Here’s to more magnesium and more living…

j. ruth kelly, all rights reserved, 2013

j. ruth kelly, all rights reserved, 2013

Muscle Mass = More Mitochondria

This would be the holy graille for CFS sufferers with all the challenge to attain it (but not something to give up on!)…

“For many years, it was commonly believed muscle soreness was from lactic acid buildup, but this has now been thoroughly debunked by science. The burn you feelwhile exercising is indeed lactic acid, however, your body flushes it out very quickly — within an hour of exercising.

In actuality, lactic acid is a muscle fuel, not a caustic waste product. The myth that lactic acid causes muscle soreness stems from a century-old misinterpreted frog experiment.2

Your muscles produce lactic acid from glucose, which is then taken up by your mitochondria. The more fit you are, the better adapted your muscles are at using it.

The larger your muscles become, the more mitochondria you have, and the more efficient your “lactic acid furnace” will be. Mitochondrial mass (and therefore, athletic performance) is further increased by high-intensity burst type training.

Delayed onset muscle soreness (DOMS), or the muscle soreness you’ve experienced one to two days after exercise, is actually caused by inflammation stemming from microscopic tears in your muscle fibers, or more specifically, microtears between your muscles and their surrounding tissues.

This most often occurs when you start a new exercise program, change it in some way, or resume exercising after a period of inactivity. Eccentric contractions seem to cause the most soreness, meaning movements that cause your muscle to forcefully contract while lengthening, such as the downward motion of squats or pushups.

These damaged muscles release chemical irritants that trigger mild inflammation, which awakens your pain receptors. Other theories about DOMS attribute the phenomenon to changes in osmotic pressure, muscle spasms, or differences in how your muscle cells regulate calcium.

Although science has not yet pinned down the exact process, post-workout soreness is a normal response to exertion and part of an adaptive physiological process that leads to increased strength and stamina.” Dr. Mercola

Related Link Here

Acetyl L-Carnitine

…to the rescue…

Here’s why CFS/ME sufferers need to keep this one in their daily supplement routine:

“Carnitine is the carrier molecule that takes fuel in the form of acetate groups from the cell across mitochondrial membranes where it is needed to fuel energy production by Kreb’s citric acid cycle and oxidative phosphorylation. Acetate groups in the cell bind to carninine to form acetyl L-carnitine, which can then pass through the mitchondrial membrane. The acetate groups is then given up and L-carnitine passes back through the mitochondrial membrane into the cell in order to pick up another molecule of acetate. Using the car analogy, carnitine is like the nozzle on the fuel pump that delivers fuel into the tank of your tank of your car where it is needed.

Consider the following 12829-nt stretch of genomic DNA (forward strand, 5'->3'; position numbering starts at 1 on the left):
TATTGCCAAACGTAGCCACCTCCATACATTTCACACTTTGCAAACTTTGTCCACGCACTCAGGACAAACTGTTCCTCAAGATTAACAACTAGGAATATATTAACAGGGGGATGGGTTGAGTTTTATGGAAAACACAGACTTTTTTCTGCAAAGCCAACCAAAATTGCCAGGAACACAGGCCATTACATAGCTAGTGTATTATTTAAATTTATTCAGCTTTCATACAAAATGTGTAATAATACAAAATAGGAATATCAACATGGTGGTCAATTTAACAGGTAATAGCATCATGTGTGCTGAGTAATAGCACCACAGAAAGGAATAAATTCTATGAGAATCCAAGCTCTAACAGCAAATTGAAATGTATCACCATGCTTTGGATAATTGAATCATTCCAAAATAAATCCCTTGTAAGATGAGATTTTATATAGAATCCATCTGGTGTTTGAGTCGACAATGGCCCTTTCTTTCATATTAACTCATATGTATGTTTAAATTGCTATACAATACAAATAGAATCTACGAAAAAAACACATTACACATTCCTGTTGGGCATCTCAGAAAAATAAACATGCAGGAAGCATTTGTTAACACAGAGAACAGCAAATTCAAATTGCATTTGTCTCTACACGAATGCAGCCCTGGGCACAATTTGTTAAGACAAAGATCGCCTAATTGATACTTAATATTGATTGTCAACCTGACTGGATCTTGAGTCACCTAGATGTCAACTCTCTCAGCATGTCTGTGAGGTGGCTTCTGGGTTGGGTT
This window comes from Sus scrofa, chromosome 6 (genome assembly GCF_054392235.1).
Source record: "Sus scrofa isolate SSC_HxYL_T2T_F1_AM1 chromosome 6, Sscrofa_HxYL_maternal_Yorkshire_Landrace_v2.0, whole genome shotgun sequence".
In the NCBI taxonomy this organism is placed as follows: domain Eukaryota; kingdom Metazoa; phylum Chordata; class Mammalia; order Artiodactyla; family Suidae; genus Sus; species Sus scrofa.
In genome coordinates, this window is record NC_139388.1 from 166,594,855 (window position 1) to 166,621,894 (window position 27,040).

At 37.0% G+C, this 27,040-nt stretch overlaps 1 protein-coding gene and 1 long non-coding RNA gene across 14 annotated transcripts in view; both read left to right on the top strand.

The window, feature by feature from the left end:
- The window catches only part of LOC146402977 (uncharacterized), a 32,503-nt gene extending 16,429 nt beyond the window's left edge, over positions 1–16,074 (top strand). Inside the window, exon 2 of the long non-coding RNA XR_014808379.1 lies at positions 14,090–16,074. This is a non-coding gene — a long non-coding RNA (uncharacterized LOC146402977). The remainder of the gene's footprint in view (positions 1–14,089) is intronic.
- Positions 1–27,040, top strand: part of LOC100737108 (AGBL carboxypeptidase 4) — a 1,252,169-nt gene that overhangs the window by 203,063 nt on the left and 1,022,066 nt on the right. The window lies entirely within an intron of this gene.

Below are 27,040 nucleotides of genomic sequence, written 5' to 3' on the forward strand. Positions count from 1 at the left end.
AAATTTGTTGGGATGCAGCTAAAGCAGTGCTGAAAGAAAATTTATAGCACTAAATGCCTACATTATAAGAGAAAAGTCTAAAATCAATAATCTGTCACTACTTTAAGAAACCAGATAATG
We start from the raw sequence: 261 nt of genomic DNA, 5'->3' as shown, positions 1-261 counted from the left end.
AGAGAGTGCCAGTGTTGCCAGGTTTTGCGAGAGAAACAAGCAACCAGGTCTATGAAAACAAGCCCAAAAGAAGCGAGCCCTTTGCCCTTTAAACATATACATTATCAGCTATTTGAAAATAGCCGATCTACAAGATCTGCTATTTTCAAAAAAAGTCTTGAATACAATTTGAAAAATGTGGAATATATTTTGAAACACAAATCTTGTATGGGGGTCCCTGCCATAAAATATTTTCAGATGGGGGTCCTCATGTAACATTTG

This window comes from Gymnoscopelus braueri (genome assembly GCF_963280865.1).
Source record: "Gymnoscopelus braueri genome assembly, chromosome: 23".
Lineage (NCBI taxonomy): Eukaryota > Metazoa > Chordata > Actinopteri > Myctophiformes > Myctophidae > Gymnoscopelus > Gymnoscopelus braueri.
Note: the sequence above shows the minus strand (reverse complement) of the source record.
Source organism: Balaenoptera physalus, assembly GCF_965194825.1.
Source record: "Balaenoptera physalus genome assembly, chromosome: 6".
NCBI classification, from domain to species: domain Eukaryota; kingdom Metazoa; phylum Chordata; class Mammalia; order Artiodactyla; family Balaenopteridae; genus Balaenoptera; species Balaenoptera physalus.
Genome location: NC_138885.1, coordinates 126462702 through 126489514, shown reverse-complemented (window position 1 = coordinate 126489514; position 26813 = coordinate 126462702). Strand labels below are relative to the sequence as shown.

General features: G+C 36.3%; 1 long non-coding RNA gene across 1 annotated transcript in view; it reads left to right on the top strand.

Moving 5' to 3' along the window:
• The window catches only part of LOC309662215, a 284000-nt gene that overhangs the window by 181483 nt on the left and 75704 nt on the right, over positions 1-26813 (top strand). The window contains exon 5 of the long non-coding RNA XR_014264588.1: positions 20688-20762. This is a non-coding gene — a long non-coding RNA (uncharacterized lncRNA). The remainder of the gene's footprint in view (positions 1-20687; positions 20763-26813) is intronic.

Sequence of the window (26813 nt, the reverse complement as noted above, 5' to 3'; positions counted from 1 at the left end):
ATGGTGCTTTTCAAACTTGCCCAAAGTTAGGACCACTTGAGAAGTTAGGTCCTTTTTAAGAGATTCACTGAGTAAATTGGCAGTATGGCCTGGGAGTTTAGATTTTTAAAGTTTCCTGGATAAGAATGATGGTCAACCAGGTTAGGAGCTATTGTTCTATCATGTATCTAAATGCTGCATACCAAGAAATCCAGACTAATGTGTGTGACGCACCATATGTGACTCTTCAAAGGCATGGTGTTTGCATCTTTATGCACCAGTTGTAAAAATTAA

Carnitine can be made in both the liver and the kidney from cysteine and methionine (both amino acids in animal protein) and requires iron and vitamin C for its synthesis. In muscle meats L-carnitine makes up 0.1% of dry matter. There is very little carnitine in plant derived foods, which may partly explain why vegetarianism seems to be a risk factor for chronic fatigue.

A typical sort of dose to treat problems associated with poor mitochondrial function is 2 grams a day. Studies have shown it is highly effective in ischaemic heart disease. It has also been trialled in the treatment of chronic fatigue syndrome…” Dr. Sarah Myhill

Related Link Here

I take 2 grams a day WITH r-lipoic acid (this is what the body creates FROM alpha lipoic acid) in order to optimize their benefit. Ratio of 1:1. It’s an energy revolution when I’m careful not to overdo the activity. I consider these 2 supplements a daily must.

Pacing Purgatory

Some days there’s no other description for what Dr. Myhill has tagged “pacing” … an essential component of the CFS/ME daily survival reality. Along with a ridiculously long list of supplements I can’t do without, there’s this lil thing called pacing. It can often be described as purgatory. Some docs say a CFSer should rest 3 minutes for every 1 minute of activity. O.o That leaves no time for an actual life and makes a ton of sense if you’re in the worst of the CFS badlands. Fortunately, I’m not there. But, I’ve been close to the edge of that horrible wasteland and have had to up the pacing realities. So, what does it mean? It means I’m up and working for a few hours and then on the couch with the laptop. Or without it, flat on my back staring out at the trees and sunshine. Or I’m in a chair under those trees. Last week, I went bowling with my daughter on her birthday. I was described as graceful and fluid in motion. But. What did it feel like? My knees almost buckled 3 times. My upper body was screaming, my back howling and my legs literally shaking. How do you hide this? You sit down as soon as you’ve taken your turn.  You breathe deeply, sip at the water you brought and refuse to panic.

Seriously.

The result? 3 days on the couch with occasional outbursts of here and thereness, popping Ibuprofen (it’s against my nutrition religion to do that but i do it when desperate), rubbing magnesium oil on the pain-filled limbs and riding the wave of agony.

Put this in perspective. What kind of person am I? The running/sprinting, take me to the river, up the mountain, down the beach and to the bowling alley, down the bike trail type. Oh and there are the random dance fests. I miss it all. And I have not had the chance to really fully cultivate who I am outside of this purgatory, when things weren’t as bad as they’ve been for this almost 6 year stretch. Why? Because this “syndrome” (insert expletives here) has been part of my life since my early 20s. That’s 20++ years.

So. How does someone in purgatory find the meaningfulness in it all? Well…there’s this river perpetually flowing beneath the surface of every moment, and under trees and in the breezes blowing by, in the conversations filled with heart and soul, baring vulnerability and frustration, joy and longing. We’re here for these pleasures, and for the honor of meeting the challenges love tosses our way from time to time. But some times only a raging ranting session of frustration venting proportions will do. Pacing the emotions…pacing the body…corralling the longing into deeper appreciation for everything from birdsong to treespeak to…